These Are The Good Old Days

The strangest thing about adulthood is that you’re constantly marveling at the passage of time. No matter how old we get and or how many years go by, we seem to constantly stand in awe of the fact that it’s happening.

Can you believe it’s almost Christmas? Where did the year go?

How is it 2020? Remember Y2K? That was yesterday!

Have you seen (celebrity) lately? When did he get so old?!

The same time you did, gramps. We’re all getting old. Time is passing by and every single day, someone is there to point it out to you as if it makes no sense. In reality, it makes all the sense in the world. What wouldn’t make sense is if time stopped moving or went backwards.

Can you believe George Washington came back to life? How did that happen?

It’s never more prevalent than when you have children. From the second my kids were born, I was waxing nostalgic for a time when they were younger. Each new milestone was met with a wide-eyed response of shock.

The first time my daughter sat in her highchair, trying to grip Cheerios with her tiny fingers, I remarked out loud how time had drifted by. It was just yesterday that she was drinking from a bottle and cooing like an infant as I cradled her in the palm of one hand. In that case, though, it truly was yesterday.

Soon, though, we were at petting zoos and mini golf courses. My babies were growing, walking, and interacting with the world in ways I never imagined. I’d stare at Olivia, her curky lochs longer than it was in my memories and I’d suddenly be taken back to the days when she needed a Bumbo device to help her sit in place. I could clearly picture her short blonde thread-like hair above her crusty pink bib. That was in my mind’s eye, though. My real eye was watching a kid, around four, doing four-year-old kid things.

old days

In that moment, I’d shed an invisible tear and miss those days. Sometimes I would turn to one of the parents with me and point out the passage of time to them too. Why should I be the only one bummed out?

“Look at them,” I’d say. “They’re getting so big so fast.”

What would usually follow was a back-and-forth of daddiness with us both asking where the babies went and how we wish we could slow down time.

That was close to ten years ago now. The days of the petting zoos and mini golf courses have become the new fuzzy pictures in my mind. The people I joked with in those moments about missing the olden days are either forgotten, gone, or faceless memories that I just can’t place. They’ve become the olden days.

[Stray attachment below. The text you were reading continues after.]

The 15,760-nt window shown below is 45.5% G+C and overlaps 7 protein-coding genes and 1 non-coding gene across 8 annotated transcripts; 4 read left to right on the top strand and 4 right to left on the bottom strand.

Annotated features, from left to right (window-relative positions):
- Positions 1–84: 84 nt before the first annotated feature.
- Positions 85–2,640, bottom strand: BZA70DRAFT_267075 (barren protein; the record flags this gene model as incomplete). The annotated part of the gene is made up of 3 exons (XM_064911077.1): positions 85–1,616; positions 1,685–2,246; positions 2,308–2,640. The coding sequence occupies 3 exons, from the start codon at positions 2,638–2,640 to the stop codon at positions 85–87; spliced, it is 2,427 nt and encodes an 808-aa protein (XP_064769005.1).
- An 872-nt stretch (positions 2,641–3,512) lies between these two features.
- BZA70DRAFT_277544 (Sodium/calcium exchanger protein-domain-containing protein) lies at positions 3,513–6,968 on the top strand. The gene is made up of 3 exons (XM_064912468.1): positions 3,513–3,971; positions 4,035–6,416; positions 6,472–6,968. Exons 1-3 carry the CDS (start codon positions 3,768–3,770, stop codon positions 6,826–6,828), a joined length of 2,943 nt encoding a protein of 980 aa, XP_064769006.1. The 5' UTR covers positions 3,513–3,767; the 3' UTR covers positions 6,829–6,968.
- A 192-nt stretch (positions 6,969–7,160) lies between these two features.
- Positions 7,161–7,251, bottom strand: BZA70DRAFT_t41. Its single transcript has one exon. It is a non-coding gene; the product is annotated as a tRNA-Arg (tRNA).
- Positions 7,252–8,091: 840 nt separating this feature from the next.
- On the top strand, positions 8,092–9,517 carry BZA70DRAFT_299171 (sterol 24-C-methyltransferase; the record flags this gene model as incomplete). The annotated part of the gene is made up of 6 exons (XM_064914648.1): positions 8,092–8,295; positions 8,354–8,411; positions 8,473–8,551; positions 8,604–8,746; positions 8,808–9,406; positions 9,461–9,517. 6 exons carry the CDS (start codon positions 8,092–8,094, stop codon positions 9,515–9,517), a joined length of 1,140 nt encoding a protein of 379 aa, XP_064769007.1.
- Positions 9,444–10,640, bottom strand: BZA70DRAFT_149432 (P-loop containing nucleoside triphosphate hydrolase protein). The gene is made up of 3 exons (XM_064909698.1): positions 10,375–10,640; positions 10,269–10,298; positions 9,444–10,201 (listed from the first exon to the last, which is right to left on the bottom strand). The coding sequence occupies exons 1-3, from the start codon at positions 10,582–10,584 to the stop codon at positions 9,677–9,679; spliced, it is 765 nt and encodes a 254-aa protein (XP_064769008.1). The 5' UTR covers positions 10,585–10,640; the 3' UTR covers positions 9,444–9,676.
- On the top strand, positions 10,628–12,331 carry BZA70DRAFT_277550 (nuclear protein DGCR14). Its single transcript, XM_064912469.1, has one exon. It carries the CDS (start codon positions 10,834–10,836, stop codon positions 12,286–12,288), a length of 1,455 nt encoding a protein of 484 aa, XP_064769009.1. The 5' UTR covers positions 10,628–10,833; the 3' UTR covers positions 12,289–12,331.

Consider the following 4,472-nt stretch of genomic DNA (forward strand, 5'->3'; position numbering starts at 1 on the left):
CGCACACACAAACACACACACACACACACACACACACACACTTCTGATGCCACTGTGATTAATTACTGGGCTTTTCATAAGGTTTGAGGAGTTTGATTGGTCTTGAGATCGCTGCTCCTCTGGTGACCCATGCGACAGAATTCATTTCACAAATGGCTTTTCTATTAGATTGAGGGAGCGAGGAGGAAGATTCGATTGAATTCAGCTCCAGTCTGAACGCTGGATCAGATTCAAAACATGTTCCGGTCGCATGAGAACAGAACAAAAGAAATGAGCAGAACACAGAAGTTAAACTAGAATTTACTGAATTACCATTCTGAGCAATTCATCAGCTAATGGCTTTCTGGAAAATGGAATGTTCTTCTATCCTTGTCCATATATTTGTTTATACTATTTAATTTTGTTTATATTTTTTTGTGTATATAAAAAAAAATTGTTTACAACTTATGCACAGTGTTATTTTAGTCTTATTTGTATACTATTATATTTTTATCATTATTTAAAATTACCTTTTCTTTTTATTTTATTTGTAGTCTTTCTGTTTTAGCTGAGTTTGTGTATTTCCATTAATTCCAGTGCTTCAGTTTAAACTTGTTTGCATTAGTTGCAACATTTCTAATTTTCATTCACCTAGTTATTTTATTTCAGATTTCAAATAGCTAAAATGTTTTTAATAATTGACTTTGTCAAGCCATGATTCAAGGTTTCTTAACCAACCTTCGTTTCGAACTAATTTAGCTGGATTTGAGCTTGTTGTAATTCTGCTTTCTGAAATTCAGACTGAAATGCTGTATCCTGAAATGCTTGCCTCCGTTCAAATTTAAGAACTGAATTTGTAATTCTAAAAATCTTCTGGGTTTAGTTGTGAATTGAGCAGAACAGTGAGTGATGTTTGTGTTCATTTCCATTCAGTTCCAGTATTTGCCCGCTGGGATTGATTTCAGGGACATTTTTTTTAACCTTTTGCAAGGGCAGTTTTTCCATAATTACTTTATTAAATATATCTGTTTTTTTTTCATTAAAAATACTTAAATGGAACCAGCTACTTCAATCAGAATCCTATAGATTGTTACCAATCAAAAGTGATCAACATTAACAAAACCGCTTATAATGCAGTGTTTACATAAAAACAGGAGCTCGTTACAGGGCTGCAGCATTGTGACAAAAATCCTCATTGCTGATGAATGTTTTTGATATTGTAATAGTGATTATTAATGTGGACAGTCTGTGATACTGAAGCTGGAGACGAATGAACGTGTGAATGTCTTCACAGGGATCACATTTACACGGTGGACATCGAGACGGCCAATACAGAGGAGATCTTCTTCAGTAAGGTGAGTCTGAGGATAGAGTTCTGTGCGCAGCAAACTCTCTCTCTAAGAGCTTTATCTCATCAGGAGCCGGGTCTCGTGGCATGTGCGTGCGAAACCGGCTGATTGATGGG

I sit here now with my children, lamenting for those days gone by – the same days where I once lamented for the days before them. Those were the actual good ol’ days too. I just didn’t realize it. My little girl with her hairbows and headbands feeding kernels of corn from a candy machine to a goat were the times that were going “by so fast”. Yet, while they played out, I was too busy crying about the days where she ate Cheerios off a highchair tray. During the highchair memories, I couldn’t stop thinking about the days when I held her in one hand.

And today, as I sit here writing about those petting zoo memories, my daughter is in my house. My son is too. I see them both every morning and I say goodnight before they fall asleep. She asks me to make her dinner or do her laundry. I run to the stairs when she walks through the front door after a long day of school, eagerly awaiting her report on how her day went. We eat ice cream, watch Big Brother, and talk about current events in a way that makes me feel important.

The difference today is that, although I still shed those invisible tears for those mini-golf goat-fed memories, I know that these times – right now – are the tearful memories of tomorrow. I am just a few years away from standing in my house, without my young kids there as they are now. There will be no school bus to run to or laundry to gather. When that day comes, I’ll be sorely missing this day – the one I’m living in currently.

For that reason, I’m trying to appreciate them as they happen. I’m not wishing them gone or hoping for tomorrow. I’m not rolling my eyes and making jokes about how I “can’t wait until she has kids of her own”. Those days are coming. If the last 12 years have taught me anything, it’s that George Washington doesn’t come back and time moves on whether we like it or not.

I’m going to miss this. I know I am because I miss the days that came before this and the days that came before that. I miss all of it. If you don’t feel those moments as they happen, you turn around and they’re gone in a flash. I accept that. I know they’ll be gone. Perhaps, though, if I try to appreciate every second I have, maybe they won’t go by in a flash. Maybe, I’ll be able to prolong them just a little while longer.

They say that you never know you’re living the good old days until they’re over. Well, these are the good old days. I’m living them now and so are you. Cherish them when you can. If not, you’ll spend the rest of your life talking about how much you missed them.

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